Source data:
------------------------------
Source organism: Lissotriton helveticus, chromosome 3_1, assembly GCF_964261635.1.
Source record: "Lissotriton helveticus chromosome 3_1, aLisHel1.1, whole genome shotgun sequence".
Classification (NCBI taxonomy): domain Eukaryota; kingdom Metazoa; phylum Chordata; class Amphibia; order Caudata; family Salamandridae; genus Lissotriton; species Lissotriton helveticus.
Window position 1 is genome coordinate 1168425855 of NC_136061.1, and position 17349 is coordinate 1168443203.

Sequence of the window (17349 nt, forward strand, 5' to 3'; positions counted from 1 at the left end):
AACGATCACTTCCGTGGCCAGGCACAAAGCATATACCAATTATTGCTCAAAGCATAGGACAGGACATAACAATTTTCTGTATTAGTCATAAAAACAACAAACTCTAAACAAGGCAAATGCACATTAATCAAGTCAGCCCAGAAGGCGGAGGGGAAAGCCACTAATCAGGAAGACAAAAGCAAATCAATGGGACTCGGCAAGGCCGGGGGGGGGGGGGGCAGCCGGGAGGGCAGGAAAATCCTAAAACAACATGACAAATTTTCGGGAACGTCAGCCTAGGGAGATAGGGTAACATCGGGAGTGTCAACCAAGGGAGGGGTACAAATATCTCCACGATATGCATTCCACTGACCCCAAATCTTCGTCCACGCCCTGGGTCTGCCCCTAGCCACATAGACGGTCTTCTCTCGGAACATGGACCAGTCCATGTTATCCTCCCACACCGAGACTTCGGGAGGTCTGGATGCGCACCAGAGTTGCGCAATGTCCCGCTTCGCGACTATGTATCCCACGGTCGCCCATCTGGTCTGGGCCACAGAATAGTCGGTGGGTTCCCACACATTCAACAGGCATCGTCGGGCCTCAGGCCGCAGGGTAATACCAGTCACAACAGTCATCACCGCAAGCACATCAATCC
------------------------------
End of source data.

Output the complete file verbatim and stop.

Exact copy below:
Source organism: Lissotriton helveticus, chromosome 3_1, assembly GCF_964261635.1.
Source record: "Lissotriton helveticus chromosome 3_1, aLisHel1.1, whole genome shotgun sequence".
Classification (NCBI taxonomy): domain Eukaryota; kingdom Metazoa; phylum Chordata; class Amphibia; order Caudata; family Salamandridae; genus Lissotriton; species Lissotriton helveticus.
Window position 1 is genome coordinate 1168425855 of NC_136061.1, and position 17349 is coordinate 1168443203.

Sequence of the window (17349 nt, forward strand, 5' to 3'; positions counted from 1 at the left end):
AACGATCACTTCCGTGGCCAGGCACAAAGCATATACCAATTATTGCTCAAAGCATAGGACAGGACATAACAATTTTCTGTATTAGTCATAAAAACAACAAACTCTAAACAAGGCAAATGCACATTAATCAAGTCAGCCCAGAAGGCGGAGGGGAAAGCCACTAATCAGGAAGACAAAAGCAAATCAATGGGACTCGGCAAGGCCGGGGGGGGGGGGGGCAGCCGGGAGGGCAGGAAAATCCTAAAACAACATGACAAATTTTCGGGAACGTCAGCCTAGGGAGATAGGGTAACATCGGGAGTGTCAACCAAGGGAGGGGTACAAATATCTCCACGATATGCATTCCACTGACCCCAAATCTTCGTCCACGCCCTGGGTCTGCCCCTAGCCACATAGACGGTCTTCTCTCGGAACATGGACCAGTCCATGTTATCCTCCCACACCGAGACTTCGGGAGGTCTGGATGCGCACCAGAGTTGCGCAATGTCCCGCTTCGCGACTATGTATCCCACGGTCGCCCATCTGGTCTGGGCCACAGAATAGTCGGTGGGTTCCCACACATTCAACAGGCATCGTCGGGCCTCAGGCCGCAGGGTAATACCAGTCACAACAGTCATCACCGCAAGCACATCAATCC